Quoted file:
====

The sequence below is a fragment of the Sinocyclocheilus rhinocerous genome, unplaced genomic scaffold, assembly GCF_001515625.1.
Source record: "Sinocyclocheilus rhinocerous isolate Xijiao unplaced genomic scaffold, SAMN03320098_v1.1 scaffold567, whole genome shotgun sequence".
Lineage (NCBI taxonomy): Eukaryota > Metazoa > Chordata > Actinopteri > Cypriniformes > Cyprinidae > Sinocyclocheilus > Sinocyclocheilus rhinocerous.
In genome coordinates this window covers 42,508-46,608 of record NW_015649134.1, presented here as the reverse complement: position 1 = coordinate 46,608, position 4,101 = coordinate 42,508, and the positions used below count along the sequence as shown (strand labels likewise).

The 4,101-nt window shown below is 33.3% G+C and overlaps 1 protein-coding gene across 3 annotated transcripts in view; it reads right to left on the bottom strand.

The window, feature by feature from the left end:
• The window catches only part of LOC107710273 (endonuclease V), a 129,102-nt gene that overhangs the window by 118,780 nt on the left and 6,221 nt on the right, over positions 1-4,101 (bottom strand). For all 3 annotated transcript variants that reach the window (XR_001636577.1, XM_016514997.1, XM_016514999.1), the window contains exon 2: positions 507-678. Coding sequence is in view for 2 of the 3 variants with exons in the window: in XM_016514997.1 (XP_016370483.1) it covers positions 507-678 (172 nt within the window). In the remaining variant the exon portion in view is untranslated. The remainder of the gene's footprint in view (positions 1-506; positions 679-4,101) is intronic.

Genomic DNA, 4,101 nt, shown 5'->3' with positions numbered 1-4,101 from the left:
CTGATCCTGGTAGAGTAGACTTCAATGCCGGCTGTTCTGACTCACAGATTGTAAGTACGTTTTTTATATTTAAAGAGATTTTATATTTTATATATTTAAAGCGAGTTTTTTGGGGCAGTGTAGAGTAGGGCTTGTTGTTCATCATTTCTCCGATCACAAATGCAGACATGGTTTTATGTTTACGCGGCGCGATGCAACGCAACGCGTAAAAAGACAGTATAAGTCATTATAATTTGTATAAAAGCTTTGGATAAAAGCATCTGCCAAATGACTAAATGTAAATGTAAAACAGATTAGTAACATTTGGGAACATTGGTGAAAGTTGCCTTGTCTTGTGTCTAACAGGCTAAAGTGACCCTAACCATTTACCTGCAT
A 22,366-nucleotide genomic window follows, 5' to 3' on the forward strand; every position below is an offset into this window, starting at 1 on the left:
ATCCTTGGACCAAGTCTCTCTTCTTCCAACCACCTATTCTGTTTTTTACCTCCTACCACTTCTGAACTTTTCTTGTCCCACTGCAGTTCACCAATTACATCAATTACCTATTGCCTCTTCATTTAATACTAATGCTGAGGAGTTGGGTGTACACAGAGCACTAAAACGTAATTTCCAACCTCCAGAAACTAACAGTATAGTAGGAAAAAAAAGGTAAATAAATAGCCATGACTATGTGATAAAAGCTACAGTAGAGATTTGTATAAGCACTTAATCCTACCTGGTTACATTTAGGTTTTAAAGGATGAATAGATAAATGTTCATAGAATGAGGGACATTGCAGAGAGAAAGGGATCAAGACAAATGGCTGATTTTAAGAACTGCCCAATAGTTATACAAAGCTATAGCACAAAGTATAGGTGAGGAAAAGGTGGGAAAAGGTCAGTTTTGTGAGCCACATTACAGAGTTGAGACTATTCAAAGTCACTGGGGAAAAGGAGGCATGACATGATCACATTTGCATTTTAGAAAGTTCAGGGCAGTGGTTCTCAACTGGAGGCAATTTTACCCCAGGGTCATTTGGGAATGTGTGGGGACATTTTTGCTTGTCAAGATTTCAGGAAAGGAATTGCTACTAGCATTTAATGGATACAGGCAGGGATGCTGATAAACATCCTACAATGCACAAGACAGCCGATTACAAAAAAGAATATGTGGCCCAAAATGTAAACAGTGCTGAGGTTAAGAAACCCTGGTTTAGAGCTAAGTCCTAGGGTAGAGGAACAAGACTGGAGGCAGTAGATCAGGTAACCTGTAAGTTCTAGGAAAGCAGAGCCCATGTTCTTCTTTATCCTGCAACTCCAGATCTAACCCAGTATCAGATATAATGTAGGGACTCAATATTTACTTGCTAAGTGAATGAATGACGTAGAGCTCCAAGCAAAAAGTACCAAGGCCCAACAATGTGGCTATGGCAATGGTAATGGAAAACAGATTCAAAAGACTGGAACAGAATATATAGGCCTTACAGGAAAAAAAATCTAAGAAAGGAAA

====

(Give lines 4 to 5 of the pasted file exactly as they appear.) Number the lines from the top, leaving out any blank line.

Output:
In genome coordinates this window covers 42,508-46,608 of record NW_015649134.1, presented here as the reverse complement: position 1 = coordinate 46,608, position 4,101 = coordinate 42,508, and the positions used below count along the sequence as shown (strand labels likewise).

The 4,101-nt window shown below is 33.3% G+C and overlaps 1 protein-coding gene across 3 annotated transcripts in view; it reads right to left on the bottom strand.